In this study, he recruited elite race walk athletes (think Olympic-level and other similarly talented). The athletes underwent intense training and were randomized to either a high fat, periodized, or high carb diet for several weeks.
The athletes on the high fat/low carb diet experienced an increase in the submaximal oxygen cost of walking at different speeds. That means that the effort it takes to walk at a certain speed increased after the high fat/low carb diet – but not after the other two diets. In addition, performance in a 10km race walk event improved for the two other groups, but did not improve for the high fat/low carb group.
This, along with previous research on the topic, suggests that there is no benefit to performance with the keto diet compared to a higher carb diet (all else equal).
Of course, one of the nuances in this topic is weight loss.
I’ve had several athletes tell me that they are passionate keto followers because they lost weight on it and now they perform better than ever. Well, yes – cycling and running at lower (but still healthy-for-the-body) weights will typically lead to better performance. You’ll commonly hear that a 10 lb weight loss can result in knocking off about 20 seconds per mile. That’s a simplification and the change in speed depends on several factors, but it’s a good generalization of the effect.
However, this doesn’t mean that the ketogenic diet itself created that effect. If someone had lost the same amount of weight while eating a standard balanced diet, they’d probably experience the same performance benefit because it’s most likely due to the weight loss, rather than the keto diet.
Heck, if I could design my own study, I would love to take people who have lost a significant amount of weight on keto and compare their performance on that to switching back to a calorie-controlled carb-rich diet. Something that would maintain their new weight but boost their carb intake. But that’s a story for another day when someone wants to put me in charge of a research lab 😉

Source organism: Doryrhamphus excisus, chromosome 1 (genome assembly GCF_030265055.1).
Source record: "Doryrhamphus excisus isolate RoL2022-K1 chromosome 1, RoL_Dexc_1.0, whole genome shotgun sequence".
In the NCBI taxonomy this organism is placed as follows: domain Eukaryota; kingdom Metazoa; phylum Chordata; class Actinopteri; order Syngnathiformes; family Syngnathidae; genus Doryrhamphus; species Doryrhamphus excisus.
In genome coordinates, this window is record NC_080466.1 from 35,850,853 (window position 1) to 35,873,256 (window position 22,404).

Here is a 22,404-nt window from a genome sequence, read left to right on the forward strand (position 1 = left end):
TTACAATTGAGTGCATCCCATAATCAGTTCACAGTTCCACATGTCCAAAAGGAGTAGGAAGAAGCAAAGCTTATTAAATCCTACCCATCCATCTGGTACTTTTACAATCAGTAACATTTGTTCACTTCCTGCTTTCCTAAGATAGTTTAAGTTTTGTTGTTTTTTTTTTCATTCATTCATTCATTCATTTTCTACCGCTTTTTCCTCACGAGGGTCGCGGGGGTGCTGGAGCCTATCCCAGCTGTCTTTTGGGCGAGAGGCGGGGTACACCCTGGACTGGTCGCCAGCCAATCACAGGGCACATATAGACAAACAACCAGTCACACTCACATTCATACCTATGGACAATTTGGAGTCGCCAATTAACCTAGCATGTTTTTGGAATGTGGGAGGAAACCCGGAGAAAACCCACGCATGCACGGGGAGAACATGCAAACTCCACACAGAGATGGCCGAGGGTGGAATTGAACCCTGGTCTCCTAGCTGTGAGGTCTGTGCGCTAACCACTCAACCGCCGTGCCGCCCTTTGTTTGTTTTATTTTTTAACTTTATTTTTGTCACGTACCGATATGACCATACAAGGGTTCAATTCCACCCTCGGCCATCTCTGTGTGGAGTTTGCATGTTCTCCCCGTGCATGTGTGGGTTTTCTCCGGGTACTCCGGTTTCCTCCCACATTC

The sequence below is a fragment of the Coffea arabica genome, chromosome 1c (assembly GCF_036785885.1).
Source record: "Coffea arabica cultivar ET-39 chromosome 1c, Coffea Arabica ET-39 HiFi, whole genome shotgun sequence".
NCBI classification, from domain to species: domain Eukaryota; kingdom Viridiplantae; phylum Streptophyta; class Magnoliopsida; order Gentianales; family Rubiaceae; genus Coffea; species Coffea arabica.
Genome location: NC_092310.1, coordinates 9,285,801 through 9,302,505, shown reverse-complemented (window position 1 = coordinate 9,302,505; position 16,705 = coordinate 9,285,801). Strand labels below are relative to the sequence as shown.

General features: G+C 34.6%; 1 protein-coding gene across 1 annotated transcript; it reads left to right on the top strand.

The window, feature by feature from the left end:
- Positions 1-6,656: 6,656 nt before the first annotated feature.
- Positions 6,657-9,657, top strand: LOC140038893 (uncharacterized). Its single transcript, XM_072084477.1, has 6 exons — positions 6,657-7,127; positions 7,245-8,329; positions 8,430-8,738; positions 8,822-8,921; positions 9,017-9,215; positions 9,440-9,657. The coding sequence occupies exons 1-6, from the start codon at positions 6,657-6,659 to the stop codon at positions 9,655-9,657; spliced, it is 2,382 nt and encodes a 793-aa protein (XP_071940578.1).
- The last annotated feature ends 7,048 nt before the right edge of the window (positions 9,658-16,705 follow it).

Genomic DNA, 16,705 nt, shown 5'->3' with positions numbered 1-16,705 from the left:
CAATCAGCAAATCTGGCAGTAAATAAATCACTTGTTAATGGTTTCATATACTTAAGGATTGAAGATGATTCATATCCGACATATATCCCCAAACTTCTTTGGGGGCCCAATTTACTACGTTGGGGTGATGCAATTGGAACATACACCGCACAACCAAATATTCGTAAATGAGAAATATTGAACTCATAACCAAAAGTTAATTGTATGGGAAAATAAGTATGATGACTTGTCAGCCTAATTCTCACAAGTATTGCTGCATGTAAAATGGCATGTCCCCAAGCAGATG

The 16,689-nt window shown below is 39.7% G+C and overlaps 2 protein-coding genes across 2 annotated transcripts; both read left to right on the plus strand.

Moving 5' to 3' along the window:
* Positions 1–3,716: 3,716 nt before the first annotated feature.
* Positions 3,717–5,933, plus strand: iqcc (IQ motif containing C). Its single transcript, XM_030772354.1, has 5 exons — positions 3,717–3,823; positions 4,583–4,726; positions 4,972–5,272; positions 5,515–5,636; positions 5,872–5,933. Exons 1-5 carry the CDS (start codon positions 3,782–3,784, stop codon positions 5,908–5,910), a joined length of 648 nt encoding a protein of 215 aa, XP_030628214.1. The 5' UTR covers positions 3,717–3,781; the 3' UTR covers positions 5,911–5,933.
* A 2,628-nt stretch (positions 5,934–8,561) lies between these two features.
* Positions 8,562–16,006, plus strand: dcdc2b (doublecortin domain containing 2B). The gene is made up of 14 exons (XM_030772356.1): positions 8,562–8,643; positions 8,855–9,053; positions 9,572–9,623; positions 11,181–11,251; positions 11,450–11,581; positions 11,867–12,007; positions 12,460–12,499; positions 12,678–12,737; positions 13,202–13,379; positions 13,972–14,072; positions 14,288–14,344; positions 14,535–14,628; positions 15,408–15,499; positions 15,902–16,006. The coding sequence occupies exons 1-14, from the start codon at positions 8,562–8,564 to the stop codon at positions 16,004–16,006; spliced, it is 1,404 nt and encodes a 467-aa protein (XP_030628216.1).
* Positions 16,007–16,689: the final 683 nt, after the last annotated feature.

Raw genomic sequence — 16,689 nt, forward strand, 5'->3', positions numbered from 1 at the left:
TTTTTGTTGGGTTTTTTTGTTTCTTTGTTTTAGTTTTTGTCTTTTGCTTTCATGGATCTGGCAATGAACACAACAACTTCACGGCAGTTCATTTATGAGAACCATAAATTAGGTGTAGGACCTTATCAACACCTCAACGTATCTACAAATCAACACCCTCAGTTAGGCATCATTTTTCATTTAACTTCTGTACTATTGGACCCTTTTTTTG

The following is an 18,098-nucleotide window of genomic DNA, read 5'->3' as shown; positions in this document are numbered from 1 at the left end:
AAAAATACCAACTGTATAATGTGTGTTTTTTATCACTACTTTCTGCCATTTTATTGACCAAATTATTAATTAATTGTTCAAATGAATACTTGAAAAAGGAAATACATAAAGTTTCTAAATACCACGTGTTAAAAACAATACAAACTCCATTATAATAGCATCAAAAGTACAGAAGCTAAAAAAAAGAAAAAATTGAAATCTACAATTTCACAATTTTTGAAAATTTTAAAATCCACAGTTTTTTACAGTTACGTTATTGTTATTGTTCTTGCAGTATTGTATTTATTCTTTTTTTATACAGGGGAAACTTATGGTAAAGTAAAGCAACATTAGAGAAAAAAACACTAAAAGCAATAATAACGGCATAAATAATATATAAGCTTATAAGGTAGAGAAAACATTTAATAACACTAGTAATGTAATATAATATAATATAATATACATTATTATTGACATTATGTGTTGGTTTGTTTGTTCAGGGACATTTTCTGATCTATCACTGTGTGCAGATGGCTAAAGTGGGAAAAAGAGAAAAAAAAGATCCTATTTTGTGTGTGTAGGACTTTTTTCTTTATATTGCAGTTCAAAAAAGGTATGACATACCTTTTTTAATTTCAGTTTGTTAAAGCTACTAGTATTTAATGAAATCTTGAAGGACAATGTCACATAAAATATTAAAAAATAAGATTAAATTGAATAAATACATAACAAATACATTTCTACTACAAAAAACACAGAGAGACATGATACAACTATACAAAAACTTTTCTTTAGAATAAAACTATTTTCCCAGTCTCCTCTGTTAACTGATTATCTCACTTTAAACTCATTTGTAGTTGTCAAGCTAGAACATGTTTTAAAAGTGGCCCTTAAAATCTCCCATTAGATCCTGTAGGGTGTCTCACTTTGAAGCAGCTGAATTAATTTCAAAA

Long term side effects outside of athletics?
Last but not least, I worry about the potential long term effects of a ketogenic diet – namely the lack of plant-based foods in the diet which we know have a large role in overall health promotion. Think vitamins, minerals, phytochemicals, and fiber. For example, lack of fiber in the diet could have significant impacts on digestive and gut health. Emerging research regarding the breakdown of fiber into short-chain fatty acids by gut bacteria may play a role in a whole host of beneficial health effects in the body, from reducing anxiety to cancer prevention.
OK, really the last but not least point – I’m a firm believer in doing what you feel works best for your body. If that’s keto, then more power to ya. My concern is when media and sensationalism take over and try to denounce the research we do have on a standard sports nutrition diet, so I’m hoping this post will clear things up for you.
Here are a few great review articles you can take a look at if you want more info:
Phinney SD. Ketogenic diets and physical performance. Nutrition & Metabolism. 2004;1:2.
*Interestingly this is actually a pretty pro-keto review article, but it still says the same thing – performance does not get better but it’s possible it might be able to be maintained. It also suggests some interesting concerns to keep in mind if you do decide to do keto, including adequate protein intake and mineral intake.
Share with me: What do you think of the ketogenic diet? Are you a carb lover or hater? Do you find food affects how you perform?